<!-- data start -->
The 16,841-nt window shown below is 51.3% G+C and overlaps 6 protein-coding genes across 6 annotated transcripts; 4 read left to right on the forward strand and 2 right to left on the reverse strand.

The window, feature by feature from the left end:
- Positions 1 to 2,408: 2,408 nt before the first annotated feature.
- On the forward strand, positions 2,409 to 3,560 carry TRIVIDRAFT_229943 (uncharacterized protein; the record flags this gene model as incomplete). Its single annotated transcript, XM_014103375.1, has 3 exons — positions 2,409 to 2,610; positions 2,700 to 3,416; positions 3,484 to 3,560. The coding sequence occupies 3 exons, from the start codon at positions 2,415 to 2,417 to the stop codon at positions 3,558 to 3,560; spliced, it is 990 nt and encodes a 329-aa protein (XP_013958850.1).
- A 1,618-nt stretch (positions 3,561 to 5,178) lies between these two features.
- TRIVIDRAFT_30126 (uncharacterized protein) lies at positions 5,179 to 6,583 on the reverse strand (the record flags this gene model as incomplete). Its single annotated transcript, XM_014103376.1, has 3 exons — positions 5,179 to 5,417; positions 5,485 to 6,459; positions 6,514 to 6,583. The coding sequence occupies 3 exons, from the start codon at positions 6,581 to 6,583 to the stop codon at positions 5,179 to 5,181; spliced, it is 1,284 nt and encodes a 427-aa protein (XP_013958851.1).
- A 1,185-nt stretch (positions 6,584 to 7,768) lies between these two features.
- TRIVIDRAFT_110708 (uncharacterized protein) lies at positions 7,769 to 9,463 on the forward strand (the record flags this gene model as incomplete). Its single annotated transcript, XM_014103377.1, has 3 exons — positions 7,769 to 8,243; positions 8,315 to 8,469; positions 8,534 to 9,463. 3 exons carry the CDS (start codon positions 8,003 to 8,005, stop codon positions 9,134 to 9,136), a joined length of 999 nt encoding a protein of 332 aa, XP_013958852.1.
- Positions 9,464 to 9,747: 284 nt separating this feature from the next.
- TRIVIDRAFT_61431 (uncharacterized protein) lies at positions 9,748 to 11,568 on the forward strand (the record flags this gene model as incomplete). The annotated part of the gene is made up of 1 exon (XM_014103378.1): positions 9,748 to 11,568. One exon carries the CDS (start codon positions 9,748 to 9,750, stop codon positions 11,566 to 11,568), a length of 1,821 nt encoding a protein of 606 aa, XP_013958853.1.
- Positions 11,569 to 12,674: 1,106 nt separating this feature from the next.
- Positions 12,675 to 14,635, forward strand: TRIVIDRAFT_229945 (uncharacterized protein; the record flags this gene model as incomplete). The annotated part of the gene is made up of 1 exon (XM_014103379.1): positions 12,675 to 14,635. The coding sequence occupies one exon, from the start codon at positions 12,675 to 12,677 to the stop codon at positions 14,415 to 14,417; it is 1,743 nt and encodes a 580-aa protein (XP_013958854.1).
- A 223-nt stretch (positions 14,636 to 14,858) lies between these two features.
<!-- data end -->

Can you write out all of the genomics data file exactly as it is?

The 16,841-nt window shown below is 51.3% G+C and overlaps 6 protein-coding genes across 6 annotated transcripts; 4 read left to right on the forward strand and 2 right to left on the reverse strand.

The window, feature by feature from the left end:
- Positions 1 to 2,408: 2,408 nt before the first annotated feature.
- On the forward strand, positions 2,409 to 3,560 carry TRIVIDRAFT_229943 (uncharacterized protein; the record flags this gene model as incomplete). Its single annotated transcript, XM_014103375.1, has 3 exons — positions 2,409 to 2,610; positions 2,700 to 3,416; positions 3,484 to 3,560. The coding sequence occupies 3 exons, from the start codon at positions 2,415 to 2,417 to the stop codon at positions 3,558 to 3,560; spliced, it is 990 nt and encodes a 329-aa protein (XP_013958850.1).
- A 1,618-nt stretch (positions 3,561 to 5,178) lies between these two features.
- TRIVIDRAFT_30126 (uncharacterized protein) lies at positions 5,179 to 6,583 on the reverse strand (the record flags this gene model as incomplete). Its single annotated transcript, XM_014103376.1, has 3 exons — positions 5,179 to 5,417; positions 5,485 to 6,459; positions 6,514 to 6,583. The coding sequence occupies 3 exons, from the start codon at positions 6,581 to 6,583 to the stop codon at positions 5,179 to 5,181; spliced, it is 1,284 nt and encodes a 427-aa protein (XP_013958851.1).
- A 1,185-nt stretch (positions 6,584 to 7,768) lies between these two features.
- TRIVIDRAFT_110708 (uncharacterized protein) lies at positions 7,769 to 9,463 on the forward strand (the record flags this gene model as incomplete). Its single annotated transcript, XM_014103377.1, has 3 exons — positions 7,769 to 8,243; positions 8,315 to 8,469; positions 8,534 to 9,463. 3 exons carry the CDS (start codon positions 8,003 to 8,005, stop codon positions 9,134 to 9,136), a joined length of 999 nt encoding a protein of 332 aa, XP_013958852.1.
- Positions 9,464 to 9,747: 284 nt separating this feature from the next.
- TRIVIDRAFT_61431 (uncharacterized protein) lies at positions 9,748 to 11,568 on the forward strand (the record flags this gene model as incomplete). The annotated part of the gene is made up of 1 exon (XM_014103378.1): positions 9,748 to 11,568. One exon carries the CDS (start codon positions 9,748 to 9,750, stop codon positions 11,566 to 11,568), a length of 1,821 nt encoding a protein of 606 aa, XP_013958853.1.
- Positions 11,569 to 12,674: 1,106 nt separating this feature from the next.
- Positions 12,675 to 14,635, forward strand: TRIVIDRAFT_229945 (uncharacterized protein; the record flags this gene model as incomplete). The annotated part of the gene is made up of 1 exon (XM_014103379.1): positions 12,675 to 14,635. The coding sequence occupies one exon, from the start codon at positions 12,675 to 12,677 to the stop codon at positions 14,415 to 14,417; it is 1,743 nt and encodes a 580-aa protein (XP_013958854.1).
- A 223-nt stretch (positions 14,636 to 14,858) lies between these two features.